In the campaign, Mr. Piñera, a Harvard-trained economist and former senator, promised to carry on many of the social programs put in place by President Michelle Bachelet, who was leaving with approval ratings hovering around 75 percent. Mr. Piñera’s victory brought to an end the 20-year hold on power of the center-left Concertación coalition, which steered Chile out of its long and bloody dictatorship."

We have a region that often swings both to the left and to the right, yet more and more the countries end up with a government that is a synthesis of both ideals, taking a more pragmatic course during the day to day business of running that country. They use ideas that work and make their people happy, whether they come from a socialist program or a conservative one, mixing together until you really can't label the government one way or the other. Unless you are a journalist...
“In the institutionalized electoral democracies in Latin America over the last decade there has been a lessening of the ideological polarization between left and right and a convergence on macroeconomic stability and a framework of social justice, - Cynthia J. Arnson,

I believe that we are still undergoing the mood swings between left and right in our country, while Barack Obama is attempting to synthesize the two and form a stabile framework. Unfortunately, he is young and inexperienced, and has chosen the wrong first battles. Maybe we still need to let the wingnuts spread their wings and try their agenda, let them crash and burn naturally before we can move forward, just like the free marketeers have shown that they don't know diddly about economics in the real world. And I don't see much significance in the Massachusetts election beyond it being an expression of displaced anger, a reaction to over 20 years of the Kennedy dynasty.

bush legs...

According to the Russians, what is the greatest symbol of American Imperialism and a sign of their humiliation? Yes, that's right, the drumstick! Fowl Imperialism started by George the Elder Bush: "Of all the disputes great and petty that have marred relations between Russia and the United States over the years, chicken has provoked more than its share of angst and animosity. The United States under the first Bush administration flooded Russia with American chicken as food aid in the early 1990s, products that Russians came to call “Bush legs.”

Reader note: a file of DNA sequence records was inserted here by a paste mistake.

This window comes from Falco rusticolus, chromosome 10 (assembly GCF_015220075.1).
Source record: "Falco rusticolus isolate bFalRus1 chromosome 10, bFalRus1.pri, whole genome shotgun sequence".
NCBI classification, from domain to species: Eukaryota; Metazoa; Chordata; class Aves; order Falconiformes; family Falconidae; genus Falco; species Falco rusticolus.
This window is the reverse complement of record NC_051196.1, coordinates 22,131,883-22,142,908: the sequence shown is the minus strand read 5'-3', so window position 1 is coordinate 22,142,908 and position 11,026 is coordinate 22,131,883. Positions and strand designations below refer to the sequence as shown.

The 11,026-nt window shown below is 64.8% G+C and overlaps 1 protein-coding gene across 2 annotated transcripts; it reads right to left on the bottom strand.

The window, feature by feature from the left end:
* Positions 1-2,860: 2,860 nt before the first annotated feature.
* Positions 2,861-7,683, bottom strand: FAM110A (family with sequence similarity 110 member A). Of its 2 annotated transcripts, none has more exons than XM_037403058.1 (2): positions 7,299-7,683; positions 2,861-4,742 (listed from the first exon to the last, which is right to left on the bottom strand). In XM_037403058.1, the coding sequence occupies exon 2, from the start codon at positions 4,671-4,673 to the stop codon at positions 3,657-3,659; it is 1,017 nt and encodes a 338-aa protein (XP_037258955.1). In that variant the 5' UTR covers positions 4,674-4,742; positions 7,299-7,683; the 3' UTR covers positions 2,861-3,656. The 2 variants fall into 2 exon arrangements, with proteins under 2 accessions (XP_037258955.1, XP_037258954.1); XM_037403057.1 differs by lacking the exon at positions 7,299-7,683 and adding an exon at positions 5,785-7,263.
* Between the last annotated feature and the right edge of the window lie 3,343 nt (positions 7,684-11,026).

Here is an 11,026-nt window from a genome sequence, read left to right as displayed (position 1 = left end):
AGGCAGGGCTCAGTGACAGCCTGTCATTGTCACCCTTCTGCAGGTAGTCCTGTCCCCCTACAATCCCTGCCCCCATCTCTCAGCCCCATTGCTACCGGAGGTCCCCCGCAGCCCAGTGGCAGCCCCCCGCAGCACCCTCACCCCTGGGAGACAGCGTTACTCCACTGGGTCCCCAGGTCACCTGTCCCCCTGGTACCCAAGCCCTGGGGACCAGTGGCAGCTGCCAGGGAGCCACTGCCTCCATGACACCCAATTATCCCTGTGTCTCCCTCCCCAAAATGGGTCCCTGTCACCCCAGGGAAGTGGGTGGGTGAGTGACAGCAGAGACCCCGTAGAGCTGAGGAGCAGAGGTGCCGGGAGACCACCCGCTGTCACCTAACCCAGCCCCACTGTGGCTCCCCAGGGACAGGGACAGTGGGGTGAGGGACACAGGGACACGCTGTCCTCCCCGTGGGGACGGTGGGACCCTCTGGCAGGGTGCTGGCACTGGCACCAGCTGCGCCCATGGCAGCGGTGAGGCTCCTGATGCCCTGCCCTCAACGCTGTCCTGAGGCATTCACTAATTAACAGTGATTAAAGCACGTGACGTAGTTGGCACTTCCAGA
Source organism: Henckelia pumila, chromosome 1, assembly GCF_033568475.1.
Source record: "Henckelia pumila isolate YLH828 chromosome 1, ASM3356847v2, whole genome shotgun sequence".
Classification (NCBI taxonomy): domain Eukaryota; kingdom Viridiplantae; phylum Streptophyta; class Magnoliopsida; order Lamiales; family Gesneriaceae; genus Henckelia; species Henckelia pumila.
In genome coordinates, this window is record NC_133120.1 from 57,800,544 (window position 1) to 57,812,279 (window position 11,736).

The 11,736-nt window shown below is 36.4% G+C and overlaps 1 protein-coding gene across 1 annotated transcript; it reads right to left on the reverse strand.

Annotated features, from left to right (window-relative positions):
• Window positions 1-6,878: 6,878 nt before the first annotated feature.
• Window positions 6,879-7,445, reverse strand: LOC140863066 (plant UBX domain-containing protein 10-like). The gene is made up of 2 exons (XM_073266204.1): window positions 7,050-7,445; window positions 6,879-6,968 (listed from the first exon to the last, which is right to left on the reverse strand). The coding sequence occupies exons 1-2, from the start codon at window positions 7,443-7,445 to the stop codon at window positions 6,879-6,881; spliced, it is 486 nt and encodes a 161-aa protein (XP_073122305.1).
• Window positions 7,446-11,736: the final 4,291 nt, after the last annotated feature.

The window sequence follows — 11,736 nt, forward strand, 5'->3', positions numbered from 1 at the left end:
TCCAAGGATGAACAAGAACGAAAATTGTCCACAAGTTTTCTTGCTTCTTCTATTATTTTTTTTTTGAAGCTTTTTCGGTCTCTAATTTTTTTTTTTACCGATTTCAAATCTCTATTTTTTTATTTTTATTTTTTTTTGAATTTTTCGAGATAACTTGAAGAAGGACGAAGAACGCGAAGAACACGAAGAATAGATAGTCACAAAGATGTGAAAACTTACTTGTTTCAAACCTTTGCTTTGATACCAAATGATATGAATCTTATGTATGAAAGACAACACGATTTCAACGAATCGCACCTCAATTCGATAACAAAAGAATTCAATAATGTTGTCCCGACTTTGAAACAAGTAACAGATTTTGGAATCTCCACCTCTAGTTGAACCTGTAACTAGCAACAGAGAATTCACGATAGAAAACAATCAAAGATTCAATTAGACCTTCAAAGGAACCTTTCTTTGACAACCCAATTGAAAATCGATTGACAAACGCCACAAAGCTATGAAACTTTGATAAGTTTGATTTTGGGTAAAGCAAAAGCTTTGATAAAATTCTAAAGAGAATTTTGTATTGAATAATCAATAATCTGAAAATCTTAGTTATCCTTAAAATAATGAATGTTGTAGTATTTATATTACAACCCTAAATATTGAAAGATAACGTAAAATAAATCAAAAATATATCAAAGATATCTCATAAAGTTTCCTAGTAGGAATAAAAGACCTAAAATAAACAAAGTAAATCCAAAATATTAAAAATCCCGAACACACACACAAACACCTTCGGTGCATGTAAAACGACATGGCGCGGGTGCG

These stocks — mostly thighs and other parts, not many drumsticks — helped feed hungry Russians reeling from an economic collapse. They also came to symbolize the humiliation of a once-great nation reduced to dependence on food handouts."

Evidently there are chicken wars brewing, and Russia seeks to become less dependent on American cheap chicken, which sold over 600,000 tons last year. There is a new ban on American chicken that is bathed in chlorine after it is cut up. The US says this is a safe thing, like irradiating vegetables or feeding hormones to animals, while the Russians are hoping to build up their own chicken stock... Or do they have a leg to stand on?
"In the next four to five years, Russia will be able to support itself.”
“They showed us on television where those Bush legs come from, they are all American military surplus.”

So, should Russia stop squawking and choking their chickens, those ungrateful bastards, or keep on adding American chickens to their stew of democracy? Or, are we going to have a great barbecue welcoming home the troops? "The issue is one of principle... a problem has arisen with one country: the United States, which is again continuing to insist that we show them that it is harmful,” Mr. Onishchenko said. “We tell them, ‘Excuse me, we pay the money, so we set the conditions for what kind of meat we want and what kind we don’t.’ ” I like mine extra-crispy...